What's at stake for $1.8B DIA terminal partnership?

DENVER -- It is a pricey partnership spanning more than three decades, but before Denver can even decide on the $1.8B deal to transform DIA’s main terminal, city council members have to get through the 15,000-page contract.

That's why they delayed the vote set for Monday until at least next week.

Is this 34-year-long public-private partnership contract a good deal?

The first four years would be essentially the $650 million in renovation work. The rest will go to a private company, that will manage concessions for the next 30 years. Right now, the terminal sees 58 million passengers a year, and the renovations would increase that number to 80 million.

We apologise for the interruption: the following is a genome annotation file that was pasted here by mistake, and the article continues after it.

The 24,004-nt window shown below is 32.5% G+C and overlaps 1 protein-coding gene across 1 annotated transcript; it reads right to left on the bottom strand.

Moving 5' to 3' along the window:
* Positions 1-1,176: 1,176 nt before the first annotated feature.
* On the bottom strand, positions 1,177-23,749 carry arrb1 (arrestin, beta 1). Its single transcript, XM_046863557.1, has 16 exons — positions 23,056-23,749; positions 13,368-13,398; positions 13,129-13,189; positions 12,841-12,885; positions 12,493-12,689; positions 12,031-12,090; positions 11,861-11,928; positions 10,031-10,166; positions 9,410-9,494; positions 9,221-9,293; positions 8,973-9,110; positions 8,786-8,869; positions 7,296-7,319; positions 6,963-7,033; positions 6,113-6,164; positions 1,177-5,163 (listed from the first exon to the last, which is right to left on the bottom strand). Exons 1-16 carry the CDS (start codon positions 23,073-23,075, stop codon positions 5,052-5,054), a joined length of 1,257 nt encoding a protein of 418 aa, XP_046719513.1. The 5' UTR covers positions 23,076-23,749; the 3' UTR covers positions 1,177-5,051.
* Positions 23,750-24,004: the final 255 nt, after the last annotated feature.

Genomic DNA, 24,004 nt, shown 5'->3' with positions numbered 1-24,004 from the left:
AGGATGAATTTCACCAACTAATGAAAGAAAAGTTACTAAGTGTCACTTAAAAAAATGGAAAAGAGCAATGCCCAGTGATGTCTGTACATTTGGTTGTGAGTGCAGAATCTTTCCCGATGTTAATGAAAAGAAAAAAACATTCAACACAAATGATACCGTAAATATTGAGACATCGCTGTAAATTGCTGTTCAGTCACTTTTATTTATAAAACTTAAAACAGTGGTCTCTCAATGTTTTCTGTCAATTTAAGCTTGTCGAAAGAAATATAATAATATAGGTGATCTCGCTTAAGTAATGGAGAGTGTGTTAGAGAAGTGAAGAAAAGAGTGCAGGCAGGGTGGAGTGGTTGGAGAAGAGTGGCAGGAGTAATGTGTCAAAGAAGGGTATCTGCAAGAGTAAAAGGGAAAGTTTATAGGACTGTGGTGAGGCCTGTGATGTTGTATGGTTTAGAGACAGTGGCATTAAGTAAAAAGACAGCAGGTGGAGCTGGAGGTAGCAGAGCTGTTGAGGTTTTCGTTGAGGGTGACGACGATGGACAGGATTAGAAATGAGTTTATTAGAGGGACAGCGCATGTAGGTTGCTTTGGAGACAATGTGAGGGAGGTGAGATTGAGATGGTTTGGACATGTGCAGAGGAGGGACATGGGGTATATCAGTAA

The proposed changes will modernize and relocate the security screening areas and consolidate the airlines' ticket counters. They would allow for more income-generating concession space after security and would build a new welcome lobby near the hotel.

The concerns: higher fees from the airlines, loss of control over concession operator contracts, a lack of wage protections for concession workers, and the possibility that the length of the contract could jeopardize decision making for future DIA and city leaders.

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